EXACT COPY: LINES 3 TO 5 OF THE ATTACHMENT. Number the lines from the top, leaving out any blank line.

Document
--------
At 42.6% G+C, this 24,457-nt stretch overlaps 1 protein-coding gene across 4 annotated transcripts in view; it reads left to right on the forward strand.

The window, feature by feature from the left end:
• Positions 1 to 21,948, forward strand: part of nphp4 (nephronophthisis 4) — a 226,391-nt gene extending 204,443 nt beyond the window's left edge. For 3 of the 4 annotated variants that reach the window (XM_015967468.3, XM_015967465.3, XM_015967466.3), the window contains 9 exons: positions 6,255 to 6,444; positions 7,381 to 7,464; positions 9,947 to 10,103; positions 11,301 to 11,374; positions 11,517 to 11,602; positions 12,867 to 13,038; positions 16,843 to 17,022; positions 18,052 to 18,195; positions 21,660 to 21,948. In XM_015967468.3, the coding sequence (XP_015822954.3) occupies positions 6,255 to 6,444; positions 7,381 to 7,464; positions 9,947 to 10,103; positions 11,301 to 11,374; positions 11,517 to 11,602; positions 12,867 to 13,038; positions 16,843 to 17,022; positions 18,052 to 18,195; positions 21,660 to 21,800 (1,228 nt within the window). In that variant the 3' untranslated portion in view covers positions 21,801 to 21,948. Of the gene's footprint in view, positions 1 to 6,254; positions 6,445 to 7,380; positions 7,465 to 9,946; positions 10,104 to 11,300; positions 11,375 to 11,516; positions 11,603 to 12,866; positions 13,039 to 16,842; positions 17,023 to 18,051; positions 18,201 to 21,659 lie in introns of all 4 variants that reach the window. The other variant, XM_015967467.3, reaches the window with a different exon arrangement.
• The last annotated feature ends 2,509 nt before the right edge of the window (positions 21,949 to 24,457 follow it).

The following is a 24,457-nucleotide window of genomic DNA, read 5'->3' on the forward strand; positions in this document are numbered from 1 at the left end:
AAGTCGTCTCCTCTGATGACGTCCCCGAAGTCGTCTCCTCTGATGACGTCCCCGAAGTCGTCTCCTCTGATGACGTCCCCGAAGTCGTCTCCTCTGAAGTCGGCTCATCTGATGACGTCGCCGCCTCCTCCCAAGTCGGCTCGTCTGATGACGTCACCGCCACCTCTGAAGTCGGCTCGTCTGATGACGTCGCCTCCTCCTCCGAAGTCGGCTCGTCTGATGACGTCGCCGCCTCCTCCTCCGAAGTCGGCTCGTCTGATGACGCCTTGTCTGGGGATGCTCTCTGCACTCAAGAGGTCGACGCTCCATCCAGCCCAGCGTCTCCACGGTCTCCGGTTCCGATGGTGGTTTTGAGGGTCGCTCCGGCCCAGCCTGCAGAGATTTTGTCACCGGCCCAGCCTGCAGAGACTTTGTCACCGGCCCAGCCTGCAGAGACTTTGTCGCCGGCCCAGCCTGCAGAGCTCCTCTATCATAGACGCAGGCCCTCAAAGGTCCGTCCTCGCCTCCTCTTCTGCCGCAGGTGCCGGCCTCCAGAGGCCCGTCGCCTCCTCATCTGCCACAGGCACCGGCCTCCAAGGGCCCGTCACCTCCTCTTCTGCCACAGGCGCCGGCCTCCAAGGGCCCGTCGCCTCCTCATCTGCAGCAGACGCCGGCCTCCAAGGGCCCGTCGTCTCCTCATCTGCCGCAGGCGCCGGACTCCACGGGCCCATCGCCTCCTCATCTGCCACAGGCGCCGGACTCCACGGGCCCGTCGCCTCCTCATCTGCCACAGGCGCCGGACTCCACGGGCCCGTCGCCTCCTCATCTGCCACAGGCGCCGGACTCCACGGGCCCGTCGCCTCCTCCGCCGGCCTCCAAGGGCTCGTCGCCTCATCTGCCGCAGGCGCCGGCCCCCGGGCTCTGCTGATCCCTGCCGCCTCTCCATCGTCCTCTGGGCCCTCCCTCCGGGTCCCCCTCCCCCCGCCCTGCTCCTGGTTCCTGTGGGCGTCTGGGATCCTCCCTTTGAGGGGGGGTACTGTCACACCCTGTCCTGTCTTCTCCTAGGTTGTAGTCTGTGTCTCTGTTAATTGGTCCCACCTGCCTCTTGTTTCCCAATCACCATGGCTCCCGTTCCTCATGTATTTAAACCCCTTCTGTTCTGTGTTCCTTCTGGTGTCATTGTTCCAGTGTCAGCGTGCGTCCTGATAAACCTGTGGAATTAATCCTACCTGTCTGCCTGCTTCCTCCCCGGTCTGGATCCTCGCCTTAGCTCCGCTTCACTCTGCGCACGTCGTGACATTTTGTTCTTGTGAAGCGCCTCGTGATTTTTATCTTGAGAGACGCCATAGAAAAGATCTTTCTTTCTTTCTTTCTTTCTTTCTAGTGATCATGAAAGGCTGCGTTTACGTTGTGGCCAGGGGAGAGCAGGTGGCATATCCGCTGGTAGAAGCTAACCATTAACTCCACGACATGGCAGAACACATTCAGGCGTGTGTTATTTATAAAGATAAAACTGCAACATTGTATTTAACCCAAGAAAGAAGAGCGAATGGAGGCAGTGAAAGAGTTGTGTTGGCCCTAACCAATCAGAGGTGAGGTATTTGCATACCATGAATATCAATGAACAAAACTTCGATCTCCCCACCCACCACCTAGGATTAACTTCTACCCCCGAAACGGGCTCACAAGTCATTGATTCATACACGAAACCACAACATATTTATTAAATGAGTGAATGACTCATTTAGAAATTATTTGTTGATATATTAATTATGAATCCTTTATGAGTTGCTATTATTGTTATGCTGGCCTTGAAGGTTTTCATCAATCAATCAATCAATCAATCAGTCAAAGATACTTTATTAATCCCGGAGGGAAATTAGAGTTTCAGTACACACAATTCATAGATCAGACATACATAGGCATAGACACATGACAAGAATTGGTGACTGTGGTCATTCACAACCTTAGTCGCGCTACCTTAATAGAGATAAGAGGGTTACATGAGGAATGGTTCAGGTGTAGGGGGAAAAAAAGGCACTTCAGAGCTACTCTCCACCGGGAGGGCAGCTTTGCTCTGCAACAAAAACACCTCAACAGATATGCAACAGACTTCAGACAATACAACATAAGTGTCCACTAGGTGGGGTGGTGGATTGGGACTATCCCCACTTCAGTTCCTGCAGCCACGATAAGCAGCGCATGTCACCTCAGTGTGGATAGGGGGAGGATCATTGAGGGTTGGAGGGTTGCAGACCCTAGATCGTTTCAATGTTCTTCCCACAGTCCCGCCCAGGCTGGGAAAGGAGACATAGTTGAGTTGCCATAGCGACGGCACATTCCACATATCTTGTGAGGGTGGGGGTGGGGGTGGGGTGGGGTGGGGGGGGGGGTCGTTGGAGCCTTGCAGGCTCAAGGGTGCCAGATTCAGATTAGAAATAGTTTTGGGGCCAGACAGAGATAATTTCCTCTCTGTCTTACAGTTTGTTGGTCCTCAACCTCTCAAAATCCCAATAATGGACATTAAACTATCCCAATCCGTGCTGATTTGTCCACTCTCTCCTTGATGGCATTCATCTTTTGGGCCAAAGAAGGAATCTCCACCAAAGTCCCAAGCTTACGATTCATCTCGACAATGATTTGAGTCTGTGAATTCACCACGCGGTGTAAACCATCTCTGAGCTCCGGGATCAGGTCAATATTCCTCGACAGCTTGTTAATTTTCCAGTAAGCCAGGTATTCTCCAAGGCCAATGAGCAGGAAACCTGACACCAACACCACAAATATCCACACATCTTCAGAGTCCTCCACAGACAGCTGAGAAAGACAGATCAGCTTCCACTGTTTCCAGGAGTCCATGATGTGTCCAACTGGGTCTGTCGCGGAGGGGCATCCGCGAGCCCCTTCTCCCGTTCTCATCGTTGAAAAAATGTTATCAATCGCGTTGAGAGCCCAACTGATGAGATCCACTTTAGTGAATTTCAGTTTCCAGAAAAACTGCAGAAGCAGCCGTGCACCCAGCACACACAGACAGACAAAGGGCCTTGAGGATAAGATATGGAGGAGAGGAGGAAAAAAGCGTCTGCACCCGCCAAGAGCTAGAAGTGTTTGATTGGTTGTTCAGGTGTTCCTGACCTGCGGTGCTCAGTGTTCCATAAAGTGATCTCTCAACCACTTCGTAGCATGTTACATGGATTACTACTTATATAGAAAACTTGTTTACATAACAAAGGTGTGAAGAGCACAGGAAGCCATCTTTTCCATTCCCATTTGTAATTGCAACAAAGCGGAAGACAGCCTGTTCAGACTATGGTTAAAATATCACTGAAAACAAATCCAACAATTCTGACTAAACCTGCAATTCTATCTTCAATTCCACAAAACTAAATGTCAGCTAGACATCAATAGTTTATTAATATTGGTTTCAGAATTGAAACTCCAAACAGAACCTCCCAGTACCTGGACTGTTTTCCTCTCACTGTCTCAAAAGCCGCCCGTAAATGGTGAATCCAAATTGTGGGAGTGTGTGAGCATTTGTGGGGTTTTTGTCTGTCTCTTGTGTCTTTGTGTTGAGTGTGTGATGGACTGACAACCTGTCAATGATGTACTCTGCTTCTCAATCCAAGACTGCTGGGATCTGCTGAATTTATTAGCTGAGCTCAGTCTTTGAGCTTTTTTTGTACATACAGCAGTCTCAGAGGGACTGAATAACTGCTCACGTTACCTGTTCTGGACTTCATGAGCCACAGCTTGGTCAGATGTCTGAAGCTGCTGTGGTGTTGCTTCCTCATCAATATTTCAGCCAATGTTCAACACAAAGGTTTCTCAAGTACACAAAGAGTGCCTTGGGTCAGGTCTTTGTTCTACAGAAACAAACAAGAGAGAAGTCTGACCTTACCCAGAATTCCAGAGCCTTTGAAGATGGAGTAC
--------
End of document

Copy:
• Positions 1 to 21,948, forward strand: part of nphp4 (nephronophthisis 4) — a 226,391-nt gene extending 204,443 nt beyond the window's left edge. For 3 of the 4 annotated variants that reach the window (XM_015967468.3, XM_015967465.3, XM_015967466.3), the window contains 9 exons: positions 6,255 to 6,444; positions 7,381 to 7,464; positions 9,947 to 10,103; positions 11,301 to 11,374; positions 11,517 to 11,602; positions 12,867 to 13,038; positions 16,843 to 17,022; positions 18,052 to 18,195; positions 21,660 to 21,948. In XM_015967468.3, the coding sequence (XP_015822954.3) occupies positions 6,255 to 6,444; positions 7,381 to 7,464; positions 9,947 to 10,103; positions 11,301 to 11,374; positions 11,517 to 11,602; positions 12,867 to 13,038; positions 16,843 to 17,022; positions 18,052 to 18,195; positions 21,660 to 21,800 (1,228 nt within the window). In that variant the 3' untranslated portion in view covers positions 21,801 to 21,948. Of the gene's footprint in view, positions 1 to 6,254; positions 6,445 to 7,380; positions 7,465 to 9,946; positions 10,104 to 11,300; positions 11,375 to 11,516; positions 11,603 to 12,866; positions 13,039 to 16,842; positions 17,023 to 18,051; positions 18,201 to 21,659 lie in introns of all 4 variants that reach the window. The other variant, XM_015967467.3, reaches the window with a different exon arrangement.
• The last annotated feature ends 2,509 nt before the right edge of the window (positions 21,949 to 24,457 follow it).

The following is a 24,457-nucleotide window of genomic DNA, read 5'->3' on the forward strand; positions in this document are numbered from 1 at the left end: